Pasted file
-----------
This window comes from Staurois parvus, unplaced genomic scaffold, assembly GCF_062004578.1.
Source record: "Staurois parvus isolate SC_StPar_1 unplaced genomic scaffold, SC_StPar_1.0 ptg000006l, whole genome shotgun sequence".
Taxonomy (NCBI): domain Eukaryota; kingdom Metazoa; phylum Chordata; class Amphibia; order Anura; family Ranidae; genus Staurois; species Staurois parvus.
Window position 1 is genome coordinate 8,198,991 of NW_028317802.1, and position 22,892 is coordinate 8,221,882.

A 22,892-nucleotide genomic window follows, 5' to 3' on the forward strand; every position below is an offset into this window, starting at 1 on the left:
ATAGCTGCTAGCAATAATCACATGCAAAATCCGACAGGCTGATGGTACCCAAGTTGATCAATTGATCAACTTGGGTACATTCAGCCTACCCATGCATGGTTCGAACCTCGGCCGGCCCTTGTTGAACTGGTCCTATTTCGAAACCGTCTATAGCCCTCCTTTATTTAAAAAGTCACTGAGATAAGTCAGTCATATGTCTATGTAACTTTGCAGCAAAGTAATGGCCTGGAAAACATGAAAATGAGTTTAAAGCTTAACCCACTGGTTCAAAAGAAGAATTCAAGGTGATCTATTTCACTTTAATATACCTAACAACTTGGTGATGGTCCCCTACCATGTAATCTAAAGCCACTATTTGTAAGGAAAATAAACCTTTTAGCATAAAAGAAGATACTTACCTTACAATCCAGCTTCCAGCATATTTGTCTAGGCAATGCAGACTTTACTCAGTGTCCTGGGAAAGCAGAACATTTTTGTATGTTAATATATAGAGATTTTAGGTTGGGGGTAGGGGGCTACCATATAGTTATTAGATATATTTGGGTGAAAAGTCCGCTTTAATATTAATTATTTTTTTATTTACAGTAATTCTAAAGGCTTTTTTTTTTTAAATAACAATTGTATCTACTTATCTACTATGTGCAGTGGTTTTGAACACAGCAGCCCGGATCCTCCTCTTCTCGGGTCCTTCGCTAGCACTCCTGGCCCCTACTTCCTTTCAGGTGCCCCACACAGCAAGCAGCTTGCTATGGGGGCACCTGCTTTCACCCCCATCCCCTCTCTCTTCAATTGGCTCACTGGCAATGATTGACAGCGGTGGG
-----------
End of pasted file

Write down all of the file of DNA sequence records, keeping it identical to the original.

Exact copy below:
This window comes from Staurois parvus, unplaced genomic scaffold, assembly GCF_062004578.1.
Source record: "Staurois parvus isolate SC_StPar_1 unplaced genomic scaffold, SC_StPar_1.0 ptg000006l, whole genome shotgun sequence".
Taxonomy (NCBI): domain Eukaryota; kingdom Metazoa; phylum Chordata; class Amphibia; order Anura; family Ranidae; genus Staurois; species Staurois parvus.
Window position 1 is genome coordinate 8,198,991 of NW_028317802.1, and position 22,892 is coordinate 8,221,882.

A 22,892-nucleotide genomic window follows, 5' to 3' on the forward strand; every position below is an offset into this window, starting at 1 on the left:
ATAGCTGCTAGCAATAATCACATGCAAAATCCGACAGGCTGATGGTACCCAAGTTGATCAATTGATCAACTTGGGTACATTCAGCCTACCCATGCATGGTTCGAACCTCGGCCGGCCCTTGTTGAACTGGTCCTATTTCGAAACCGTCTATAGCCCTCCTTTATTTAAAAAGTCACTGAGATAAGTCAGTCATATGTCTATGTAACTTTGCAGCAAAGTAATGGCCTGGAAAACATGAAAATGAGTTTAAAGCTTAACCCACTGGTTCAAAAGAAGAATTCAAGGTGATCTATTTCACTTTAATATACCTAACAACTTGGTGATGGTCCCCTACCATGTAATCTAAAGCCACTATTTGTAAGGAAAATAAACCTTTTAGCATAAAAGAAGATACTTACCTTACAATCCAGCTTCCAGCATATTTGTCTAGGCAATGCAGACTTTACTCAGTGTCCTGGGAAAGCAGAACATTTTTGTATGTTAATATATAGAGATTTTAGGTTGGGGGTAGGGGGCTACCATATAGTTATTAGATATATTTGGGTGAAAAGTCCGCTTTAATATTAATTATTTTTTTATTTACAGTAATTCTAAAGGCTTTTTTTTTTTAAATAACAATTGTATCTACTTATCTACTATGTGCAGTGGTTTTGAACACAGCAGCCCGGATCCTCCTCTTCTCGGGTCCTTCGCTAGCACTCCTGGCCCCTACTTCCTTTCAGGTGCCCCACACAGCAAGCAGCTTGCTATGGGGGCACCTGCTTTCACCCCCATCCCCTCTCTCTTCAATTGGCTCACTGGCAATGATTGACAGCGGTGGG